The next question is whether the company’s actions cause a likelihood of confusion. The situation in which the ad text doesn’t mention the trademark is almost universally accepted as not causing a likelihood of confusion. But what about ads that do mention the trademark?  This situation is a little less cut-and-dry and this is where society’s use and understanding of technology starts to play a role.

Whenever courts are dealing with novel legal questions, they often try to look back to something that is known to compare the current situation to. The legal arguments start to become a battle of analogies. Sometimes they can get quite humorous. In the key word advertising context, several competing analogies have evolved. One is of a driver driving down a desolate highway (picture something on Route 66 in New Mexico) that sees billboard advertising that a store sells a certain product – for example, Coca-Cola.

The driver exits the highway and drives a few miles to the store. When they get to the store, the driver finds out that the store does not sell Coke, but instead sells their own house brand cola.  Tired, dejected and thirsty, the driver buys the house brand cola, turns around and drives back to the highway.

Early courts advocating this analogy often found trademark infringement for use of a trademark in the ad text. The rationale was that just as the driver was duped to exit the highway and drive to the store expecting to buy a Coke, so to are Internet users who type search queries into a search engine expecting to find a certain product and upon landing on a website; they too are so tired, dejected and thirsty that they buy the “house cola” instead of the cold refreshing Coke that they were originally seeking.

While the above analogy works well for misleading billboards and weary interstate travelers, it doesn’t necessarily represent the realities of the Internet world and online advertising, at least not in its current state. It is conceivable that in the early days of the Internet, people just shopped at the first site they came across. But as time has gone on, consumers searching habits have evolved and become more savvy.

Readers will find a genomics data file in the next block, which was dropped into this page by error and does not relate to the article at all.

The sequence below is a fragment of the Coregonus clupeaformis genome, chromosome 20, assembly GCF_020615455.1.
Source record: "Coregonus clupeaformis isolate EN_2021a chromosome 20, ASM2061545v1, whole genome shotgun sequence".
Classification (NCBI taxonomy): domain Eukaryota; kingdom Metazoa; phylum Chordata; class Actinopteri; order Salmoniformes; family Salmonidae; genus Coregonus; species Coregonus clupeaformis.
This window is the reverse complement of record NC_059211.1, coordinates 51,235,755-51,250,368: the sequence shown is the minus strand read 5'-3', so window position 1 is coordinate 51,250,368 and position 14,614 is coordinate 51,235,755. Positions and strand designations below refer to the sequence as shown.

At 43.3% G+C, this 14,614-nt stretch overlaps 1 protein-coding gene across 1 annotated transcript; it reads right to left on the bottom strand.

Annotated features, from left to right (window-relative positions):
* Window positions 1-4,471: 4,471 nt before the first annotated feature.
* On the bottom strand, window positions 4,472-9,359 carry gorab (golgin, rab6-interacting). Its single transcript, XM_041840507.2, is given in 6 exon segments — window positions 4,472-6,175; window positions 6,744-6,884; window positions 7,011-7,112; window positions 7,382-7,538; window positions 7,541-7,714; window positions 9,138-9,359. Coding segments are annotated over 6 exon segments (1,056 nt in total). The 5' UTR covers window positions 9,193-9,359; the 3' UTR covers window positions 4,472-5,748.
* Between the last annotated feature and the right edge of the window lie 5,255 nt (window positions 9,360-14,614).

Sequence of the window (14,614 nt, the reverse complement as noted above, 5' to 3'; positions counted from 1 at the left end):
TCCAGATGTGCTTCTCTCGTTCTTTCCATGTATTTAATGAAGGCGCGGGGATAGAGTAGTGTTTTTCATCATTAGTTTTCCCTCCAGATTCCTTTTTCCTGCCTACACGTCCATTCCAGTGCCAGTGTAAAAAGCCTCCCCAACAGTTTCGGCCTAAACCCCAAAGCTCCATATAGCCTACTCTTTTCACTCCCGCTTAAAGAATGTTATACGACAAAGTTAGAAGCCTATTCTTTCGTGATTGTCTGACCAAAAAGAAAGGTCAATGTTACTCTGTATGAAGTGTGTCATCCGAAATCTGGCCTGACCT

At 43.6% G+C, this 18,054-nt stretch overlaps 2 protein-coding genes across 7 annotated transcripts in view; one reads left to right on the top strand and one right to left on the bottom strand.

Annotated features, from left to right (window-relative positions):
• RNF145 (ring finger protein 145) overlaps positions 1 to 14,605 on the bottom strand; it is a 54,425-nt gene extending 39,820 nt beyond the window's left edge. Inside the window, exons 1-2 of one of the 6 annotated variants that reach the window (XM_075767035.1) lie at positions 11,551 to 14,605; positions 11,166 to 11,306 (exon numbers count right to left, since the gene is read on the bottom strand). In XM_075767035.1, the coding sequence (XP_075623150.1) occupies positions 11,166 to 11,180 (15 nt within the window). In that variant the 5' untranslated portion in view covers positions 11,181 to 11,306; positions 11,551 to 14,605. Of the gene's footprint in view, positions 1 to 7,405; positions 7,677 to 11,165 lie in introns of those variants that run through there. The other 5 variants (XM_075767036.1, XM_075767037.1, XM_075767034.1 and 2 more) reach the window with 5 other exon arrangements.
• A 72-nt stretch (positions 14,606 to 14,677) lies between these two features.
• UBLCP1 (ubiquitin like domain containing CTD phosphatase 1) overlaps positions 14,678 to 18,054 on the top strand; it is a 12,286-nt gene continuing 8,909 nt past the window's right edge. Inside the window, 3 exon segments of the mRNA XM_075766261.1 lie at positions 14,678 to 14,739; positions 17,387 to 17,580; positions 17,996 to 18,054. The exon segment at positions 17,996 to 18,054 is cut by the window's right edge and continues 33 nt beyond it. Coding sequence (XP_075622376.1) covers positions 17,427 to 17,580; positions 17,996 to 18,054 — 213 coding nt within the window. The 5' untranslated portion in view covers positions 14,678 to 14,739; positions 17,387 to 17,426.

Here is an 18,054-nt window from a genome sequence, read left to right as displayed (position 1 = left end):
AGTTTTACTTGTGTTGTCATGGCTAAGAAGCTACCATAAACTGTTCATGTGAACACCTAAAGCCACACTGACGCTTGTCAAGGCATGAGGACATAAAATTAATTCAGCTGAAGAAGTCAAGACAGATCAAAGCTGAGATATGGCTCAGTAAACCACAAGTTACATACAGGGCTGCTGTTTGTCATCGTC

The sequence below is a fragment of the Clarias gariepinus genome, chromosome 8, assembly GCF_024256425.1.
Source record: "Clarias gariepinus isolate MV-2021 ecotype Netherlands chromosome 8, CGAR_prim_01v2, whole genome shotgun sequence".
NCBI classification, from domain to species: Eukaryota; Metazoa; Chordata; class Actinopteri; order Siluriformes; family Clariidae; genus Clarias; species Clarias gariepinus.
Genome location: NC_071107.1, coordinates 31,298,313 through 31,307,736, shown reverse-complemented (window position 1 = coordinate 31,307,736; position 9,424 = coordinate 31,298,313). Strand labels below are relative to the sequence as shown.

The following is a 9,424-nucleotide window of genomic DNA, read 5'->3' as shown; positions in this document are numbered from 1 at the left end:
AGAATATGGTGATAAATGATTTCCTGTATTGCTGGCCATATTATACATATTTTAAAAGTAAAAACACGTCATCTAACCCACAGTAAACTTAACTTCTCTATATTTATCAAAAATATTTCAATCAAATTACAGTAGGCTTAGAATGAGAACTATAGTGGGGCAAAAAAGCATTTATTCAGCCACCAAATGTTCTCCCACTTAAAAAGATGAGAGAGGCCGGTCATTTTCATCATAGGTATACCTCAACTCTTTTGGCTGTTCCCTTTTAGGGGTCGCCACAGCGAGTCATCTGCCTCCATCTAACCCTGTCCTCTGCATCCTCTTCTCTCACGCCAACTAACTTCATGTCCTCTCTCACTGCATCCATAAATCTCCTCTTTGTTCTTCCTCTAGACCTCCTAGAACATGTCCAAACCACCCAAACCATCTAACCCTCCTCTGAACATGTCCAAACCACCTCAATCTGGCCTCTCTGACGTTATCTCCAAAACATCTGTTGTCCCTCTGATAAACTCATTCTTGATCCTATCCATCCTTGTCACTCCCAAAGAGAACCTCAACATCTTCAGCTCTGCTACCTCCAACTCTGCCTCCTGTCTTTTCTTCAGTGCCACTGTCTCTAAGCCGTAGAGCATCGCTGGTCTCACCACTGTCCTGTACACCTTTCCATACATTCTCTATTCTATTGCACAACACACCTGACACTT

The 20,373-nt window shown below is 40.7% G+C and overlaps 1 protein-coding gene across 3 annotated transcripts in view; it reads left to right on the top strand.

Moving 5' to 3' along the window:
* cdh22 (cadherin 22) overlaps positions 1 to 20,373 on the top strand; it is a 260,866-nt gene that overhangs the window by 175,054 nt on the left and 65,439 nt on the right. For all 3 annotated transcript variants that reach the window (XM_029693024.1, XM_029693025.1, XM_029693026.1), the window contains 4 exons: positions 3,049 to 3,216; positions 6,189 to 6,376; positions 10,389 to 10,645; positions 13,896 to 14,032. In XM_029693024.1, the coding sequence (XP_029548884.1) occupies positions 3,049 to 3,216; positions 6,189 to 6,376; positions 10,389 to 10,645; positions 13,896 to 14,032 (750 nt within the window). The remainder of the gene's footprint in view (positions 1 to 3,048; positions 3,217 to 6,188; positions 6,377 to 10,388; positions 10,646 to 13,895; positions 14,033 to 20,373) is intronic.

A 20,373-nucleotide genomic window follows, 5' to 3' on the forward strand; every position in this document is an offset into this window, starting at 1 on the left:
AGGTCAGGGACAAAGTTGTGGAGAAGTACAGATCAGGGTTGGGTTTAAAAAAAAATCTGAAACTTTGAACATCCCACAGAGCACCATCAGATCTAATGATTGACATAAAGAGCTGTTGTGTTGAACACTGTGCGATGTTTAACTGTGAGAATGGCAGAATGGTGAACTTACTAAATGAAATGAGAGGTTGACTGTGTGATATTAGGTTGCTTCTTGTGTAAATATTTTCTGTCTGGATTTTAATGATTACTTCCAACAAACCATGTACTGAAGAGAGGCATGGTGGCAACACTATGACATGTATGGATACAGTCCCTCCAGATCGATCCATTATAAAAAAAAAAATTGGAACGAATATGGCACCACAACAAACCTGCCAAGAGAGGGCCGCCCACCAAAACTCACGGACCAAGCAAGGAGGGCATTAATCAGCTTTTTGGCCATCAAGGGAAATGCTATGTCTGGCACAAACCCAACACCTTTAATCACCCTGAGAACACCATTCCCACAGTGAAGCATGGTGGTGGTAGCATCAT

As this has happened, the transaction costs of searching on-line have dropped and the billboard example has become less and less appropriate.  In the billboard example the consumer purchases the house brand cola because the transactions costs are too high – they would have to drive back to the highway, go down to another exit and try a different store.

It is much easier to buy the house brand cola, even though it was not what they were looking for. One of the great benefits of the Internet is that it vastly reduces transactions costs. Almost an infinite amount of information is available to users at the click of a button. If someone does a search click on a result and doesn’t get what they are looking for, the remedy is as simple as clicking the back button on their browser.

Consequently, the analogies used by courts have also changed. One of the more prominent ones is that of a consumer at a drug store where the brand name medication sits right next to the generic store brand with its packaging that says “same active ingredient as ____”.  In these cases, the courts rationalize that the use of the competing trademark benefits society in that it gives consumers more options to choose from. Since the consumer is not confused by the presence of the generic medication and understands that it is an alternative to the branded medication, the use of the trademark on the packaging is not considered a trademark infringement.

Our analogy in arguing the General Steel case is that search engine results and keyword advertising are more like a menu, where the possible choices are presented before a consumer and that the consumer can pick or choose the ones that fit their needs. If they click an ad that they think is for the product they want and it leads to a different product, they can easily hit the back button, chose another item off the menu and see if that takes them where they need to be. Courts have come around to this reality and the changing direction in trademark law reflects it.

So what is a company to do?  If you are a trademark owner, it’s best to get used to other companies using your trademark as a keyword. That’s just life in the digital age. As for mentioning the trademark in the ad text, we will have to wait and see. Things seem to indicate that those types of activities will be allowed as well. However, one thing can be guaranteed – trademark owners will not like that sort of activity and will more likely take issue with it and potentially even continue to sue on it. However, the odds are that those trademark holders will continue to lose.

For trademark holders, it is probably wiser to develop other strategies to deal with keyword advertising than to spend massive amounts on litigation and enter into a fool’s bargain. As with any sort of trademark matter, it is always important for business owners to seek out the advice of qualified trademark counsel before embarking on any keyword advertising or other marketing strategy. Failure to do so could end up costing a company in the future.

By |2020-05-06T15:44:54-06:00September 25th, 2013|BLOGGING, CYBER LAW, TRADEMARKS|0 Comments